We all know something of the innocent joys and deep happiness we, as human beings, can experience at times, many and various as they can be: sometimes we have the joys of success and achievement; most of us treasure the happiness of love and family; we can appreciate too the peace and contentment of truth known, and of beauty recognized and appreciated.   Many such earthly types of joy and happiness truly delight us and can give us a sense of deep fulfilment; and yet, they are also so easily linked with sorrow and sadness.  There is a famous song, “Plaisirs d’Amour” which tells of the joys of love which swiftly pass away, and of its pains and sorrows which endure.  That might be a jaundiced, poetic, view, but, nevertheless, we all know that, in this world, true love is inevitably accompanied by its own particular sorrows.  That is why so many modern people opt only for pleasure, and avoid love: they want loose relationships, for pleasure without any binding commitment, so that if and when too much sorrow looms ahead, they can escape from the relationship and take up another source of comfort and pleasure that promises further security -- for a time, at least.  Yes, earthly love and family, though they are such deep and essential joys for us, nevertheless, they also bring with them their own particular and inescapable sorrows.  Moreover, our work, at best, offers us successes that are quite limited; and, of course, our moments of fulfilment are always liable to be obscured by the threat of competition and accompanied by the ever-present danger of failures such as redundancy.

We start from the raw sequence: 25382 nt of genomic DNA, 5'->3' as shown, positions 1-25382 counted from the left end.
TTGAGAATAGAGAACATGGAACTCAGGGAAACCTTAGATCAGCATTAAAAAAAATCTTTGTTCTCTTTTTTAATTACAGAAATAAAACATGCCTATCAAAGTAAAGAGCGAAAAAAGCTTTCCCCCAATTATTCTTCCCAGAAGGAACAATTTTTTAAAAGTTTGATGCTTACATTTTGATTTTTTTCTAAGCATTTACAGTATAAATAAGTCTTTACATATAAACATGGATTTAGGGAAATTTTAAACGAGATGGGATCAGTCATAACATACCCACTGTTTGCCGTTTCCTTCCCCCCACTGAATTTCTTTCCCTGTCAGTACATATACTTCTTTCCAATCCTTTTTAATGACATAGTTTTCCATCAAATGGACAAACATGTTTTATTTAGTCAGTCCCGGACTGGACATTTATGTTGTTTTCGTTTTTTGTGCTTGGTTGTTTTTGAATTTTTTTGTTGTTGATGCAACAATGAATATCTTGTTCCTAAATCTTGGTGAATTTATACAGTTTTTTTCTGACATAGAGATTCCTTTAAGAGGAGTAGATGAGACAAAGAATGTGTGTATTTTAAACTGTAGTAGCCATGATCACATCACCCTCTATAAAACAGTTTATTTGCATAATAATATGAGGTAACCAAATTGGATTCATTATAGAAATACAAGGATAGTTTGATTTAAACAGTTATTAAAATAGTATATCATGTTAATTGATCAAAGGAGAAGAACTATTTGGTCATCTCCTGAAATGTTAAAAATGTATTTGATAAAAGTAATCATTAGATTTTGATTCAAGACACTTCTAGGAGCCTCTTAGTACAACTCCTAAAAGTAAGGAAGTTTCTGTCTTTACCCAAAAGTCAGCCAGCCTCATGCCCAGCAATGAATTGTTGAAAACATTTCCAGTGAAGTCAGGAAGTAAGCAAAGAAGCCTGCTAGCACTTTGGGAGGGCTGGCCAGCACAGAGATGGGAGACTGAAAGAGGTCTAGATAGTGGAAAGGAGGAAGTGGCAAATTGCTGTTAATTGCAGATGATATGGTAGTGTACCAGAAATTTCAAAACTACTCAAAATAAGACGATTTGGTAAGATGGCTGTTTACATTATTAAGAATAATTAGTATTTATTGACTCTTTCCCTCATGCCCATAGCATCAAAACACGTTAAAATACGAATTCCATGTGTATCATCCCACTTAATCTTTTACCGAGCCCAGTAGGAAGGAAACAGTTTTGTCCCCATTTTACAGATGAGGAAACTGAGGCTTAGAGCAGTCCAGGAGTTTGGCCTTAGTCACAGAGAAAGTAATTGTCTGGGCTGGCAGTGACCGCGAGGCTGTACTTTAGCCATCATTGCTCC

The joy of a good conscience, however, is not in any way connected with sorrow and is therefore, joy of a superior kind; moreover, it leads to another unsuspected joy which can also be ours: that is, a share in God’s eternal happiness which totally transcends all earth’s joys.  But how can it come about that we, who know ourselves to be so weak and fragile, are yet capable of receiving and appreciating something of infinite and eternal happiness?   Despite all the outstanding advances of modern scientific thinking and industrial techniques, we still can hardly begin to conceive the immensity of the universe God has created and sustains: how then can our poor hearts expand to be able to accept the corresponding fullness of His infinite happiness which can be ours to share?  The Psalmist gives us the answer: